Introduction: Genetic Testing and Informed Consent
Genetic testing offers many exciting opportunities to help physicians understand, characterize and manage disease. Currently, genetic testing can confirm a suspected diagnosis, rule-out disorders on a differential diagnosis, predict the occurrence of future disease in a healthy individual, and assist couples with family planning. The future holds promise that genetic technology will assist physicians with both the diagnosis and treatment of disease through pharmacogenetics (drugs tailored to an individual's genetic profile) and gene therapy. As the benefits of genetic testing become evident and as testing becomes adopted as a routine part of medical care, it is important that physicians receive the information they need to help guide their patients. Physicians will benefit from an understanding of how and when to use genetic testing, as well as how to communicate this information to their patients in order to ensure that they can make informed decisions. Because genetic diagnoses can go beyond delivering a diagnosis to a symptomatic individual, to actually "predicting" if a healthy individual is likely to develop symptoms in the future, these diagnoses must be treated with great care. Issues to consider include ensuring privacy so that genetic analyses are not improperly used (e.g., genetic discrimination), helping individuals make informed, personal decisions about the benefits and risks of genetic testing, and complying with applicable state and federal statutes. Many states have adopted laws to prevent the use of genetic information in employment or insurance situations. Some states have also adopted laws relating to informed consent to ensure that patients who receive germline genetic testing (a germline mutation is a heritable variation in the DNA that is present in all cells, including the gametes, eggs and sperm; germline mutations can be transmitted to the next generation) understand the benefits and risks. For example, Massachusetts prohibits laboratories from performing germline genetic testing unless the ordering medical practitioner provides a signed statement warranting that they have obtained that patient's prior written consent.1 (See below for more information on what comprises prior written consent.) Back to top
Principal Components of Informed Consent
State laws vary with regard to the required content of informed consent. However, several components of informed consent are generally considered important across most standards. For example, Massachusetts requires a medical practitioner obtain prior written consent for germline genetic testing. Medical practitioners who order this type of testing should be certain to obtain the patient's written informed consent prior to initiating testing. We provide the components of the Massachusetts informed consent below and provide links to websites that also discuss the elements of informed consent. The informed consent components below are specific to Massachusetts; medical practitioners will need to comply with any informed consent requirements in the states in which they practice. General Laws of Massachusetts Chapter 111, Section 70G defines appropriate prior written consent as including the following:1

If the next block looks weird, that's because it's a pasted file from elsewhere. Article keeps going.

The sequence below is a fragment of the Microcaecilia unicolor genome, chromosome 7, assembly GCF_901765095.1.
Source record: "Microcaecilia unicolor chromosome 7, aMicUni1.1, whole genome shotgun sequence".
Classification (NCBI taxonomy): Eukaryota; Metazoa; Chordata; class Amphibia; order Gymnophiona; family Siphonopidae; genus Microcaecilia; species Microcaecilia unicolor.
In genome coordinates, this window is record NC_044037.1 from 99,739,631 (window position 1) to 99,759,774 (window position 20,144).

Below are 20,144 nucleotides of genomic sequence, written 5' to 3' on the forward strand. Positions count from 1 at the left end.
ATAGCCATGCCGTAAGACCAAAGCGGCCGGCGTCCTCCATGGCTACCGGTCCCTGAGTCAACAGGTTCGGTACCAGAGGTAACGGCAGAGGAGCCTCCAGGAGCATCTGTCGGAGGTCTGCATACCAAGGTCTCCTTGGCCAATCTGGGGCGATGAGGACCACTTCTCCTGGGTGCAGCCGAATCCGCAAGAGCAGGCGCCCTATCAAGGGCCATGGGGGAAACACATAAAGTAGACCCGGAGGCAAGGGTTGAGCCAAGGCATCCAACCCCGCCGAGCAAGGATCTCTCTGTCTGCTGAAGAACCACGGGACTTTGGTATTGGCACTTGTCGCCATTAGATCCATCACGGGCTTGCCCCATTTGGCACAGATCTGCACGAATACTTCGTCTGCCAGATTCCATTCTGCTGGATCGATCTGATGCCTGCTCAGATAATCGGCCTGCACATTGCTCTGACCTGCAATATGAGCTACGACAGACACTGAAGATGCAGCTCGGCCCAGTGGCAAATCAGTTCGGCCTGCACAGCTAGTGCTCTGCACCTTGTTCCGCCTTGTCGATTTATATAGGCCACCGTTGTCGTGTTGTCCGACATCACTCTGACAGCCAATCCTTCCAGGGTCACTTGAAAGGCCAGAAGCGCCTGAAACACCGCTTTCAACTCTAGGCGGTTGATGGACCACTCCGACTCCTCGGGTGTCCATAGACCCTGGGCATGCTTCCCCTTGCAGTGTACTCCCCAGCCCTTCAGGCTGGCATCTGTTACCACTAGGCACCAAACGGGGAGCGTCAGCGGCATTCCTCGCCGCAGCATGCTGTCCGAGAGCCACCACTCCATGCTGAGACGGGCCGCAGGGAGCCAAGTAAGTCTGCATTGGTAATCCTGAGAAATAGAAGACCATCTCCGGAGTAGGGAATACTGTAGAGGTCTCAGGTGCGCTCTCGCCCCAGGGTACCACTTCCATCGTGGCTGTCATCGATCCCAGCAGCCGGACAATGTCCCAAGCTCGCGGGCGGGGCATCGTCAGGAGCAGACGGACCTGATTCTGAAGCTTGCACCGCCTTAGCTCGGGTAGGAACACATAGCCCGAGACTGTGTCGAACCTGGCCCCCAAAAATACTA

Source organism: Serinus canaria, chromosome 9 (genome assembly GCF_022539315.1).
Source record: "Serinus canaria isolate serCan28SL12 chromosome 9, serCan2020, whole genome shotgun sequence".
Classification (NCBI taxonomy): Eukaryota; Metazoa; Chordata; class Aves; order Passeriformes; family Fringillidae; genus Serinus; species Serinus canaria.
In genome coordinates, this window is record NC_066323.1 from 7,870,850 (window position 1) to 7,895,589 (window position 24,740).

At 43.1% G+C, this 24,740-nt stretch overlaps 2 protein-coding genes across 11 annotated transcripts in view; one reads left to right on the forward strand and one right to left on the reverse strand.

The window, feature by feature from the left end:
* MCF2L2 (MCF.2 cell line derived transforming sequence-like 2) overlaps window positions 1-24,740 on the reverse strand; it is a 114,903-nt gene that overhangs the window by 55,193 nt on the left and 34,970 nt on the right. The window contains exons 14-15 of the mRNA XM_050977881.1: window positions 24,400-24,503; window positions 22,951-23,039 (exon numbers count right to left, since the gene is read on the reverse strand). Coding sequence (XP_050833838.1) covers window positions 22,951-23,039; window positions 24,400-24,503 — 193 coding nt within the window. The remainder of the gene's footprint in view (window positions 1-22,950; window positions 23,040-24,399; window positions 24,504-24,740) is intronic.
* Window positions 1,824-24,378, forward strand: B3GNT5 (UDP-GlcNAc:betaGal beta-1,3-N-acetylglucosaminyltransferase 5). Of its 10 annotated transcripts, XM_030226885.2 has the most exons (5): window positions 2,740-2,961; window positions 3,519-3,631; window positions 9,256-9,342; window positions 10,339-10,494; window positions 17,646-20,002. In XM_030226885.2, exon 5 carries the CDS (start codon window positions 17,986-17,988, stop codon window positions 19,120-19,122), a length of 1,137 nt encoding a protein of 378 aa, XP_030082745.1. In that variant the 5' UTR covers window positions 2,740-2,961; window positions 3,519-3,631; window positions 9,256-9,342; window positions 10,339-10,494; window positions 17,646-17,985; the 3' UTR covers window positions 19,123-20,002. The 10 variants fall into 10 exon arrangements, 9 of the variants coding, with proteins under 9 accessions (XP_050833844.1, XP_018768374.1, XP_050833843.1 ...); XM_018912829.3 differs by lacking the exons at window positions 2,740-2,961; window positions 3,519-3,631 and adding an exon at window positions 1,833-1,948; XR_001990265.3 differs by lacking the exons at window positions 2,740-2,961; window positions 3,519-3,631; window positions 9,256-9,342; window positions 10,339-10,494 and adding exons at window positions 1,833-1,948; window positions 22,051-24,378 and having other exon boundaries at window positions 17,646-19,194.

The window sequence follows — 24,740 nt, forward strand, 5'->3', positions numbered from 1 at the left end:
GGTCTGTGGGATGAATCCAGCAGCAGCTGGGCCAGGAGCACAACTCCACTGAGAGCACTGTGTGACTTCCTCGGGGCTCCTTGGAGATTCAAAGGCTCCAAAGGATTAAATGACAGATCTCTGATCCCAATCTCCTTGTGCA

A statement of the purpose of the test.
A statement that prior to signing the consent form, the consenting person discussed with the medical practitioner ordering the test the reliability of positive or negative test results and the level of certainly that a positive test result for that disease or condition serves as a predictor of such disease.
A statement that the consenting person was informed about the availability and importance of genetic counseling and provided with written information identifying a genetic counselor or medical geneticist from whom the consenting person might obtain such counseling.
A general description of each specific disease or condition tested for; and
The person or persons to whom the test results may be disclosed.
Informed consent is most effective when it is part of a bilateral process involving a dialogue of questions and answers between a patient and his/her medical practitioner. Back to top
Athena Diagnostics' Approach to Informed Consent
In order to comply with the Massachusetts law, Athena must ensure that any sample received for germline genetic testing is accompanied by a "signed statement of the medical practitioner ordering the test warranting that the appropriate prior written consent has been obtained from the patient."1 This statement, which Athena refers to as a physician attestation of informed consent (PAIC), can be provided as noted below. To expedite the PAIC requirement, Athena, which is a Quest Diagnostics company, has implemented the following process:
When Athena Diagnostics receives a request for genetic testing, we review the test order to determine whether we have received the PAIC in any one of the following forms:
the medical practitioner has a blanket PAIC on file with Quest Diagnostics (which covers any germline genetic test orders submitted to Athena or any other Quest Diagnostics laboratory from the date of the blanket PAIC forward). A blanket PAIC can be downloaded from or electronically completed at Quest Diagnostics’ website as follows: Informed Consent Compliance for Germline Genetic Testing
the medical practitioner has signed the PAIC on the test order itself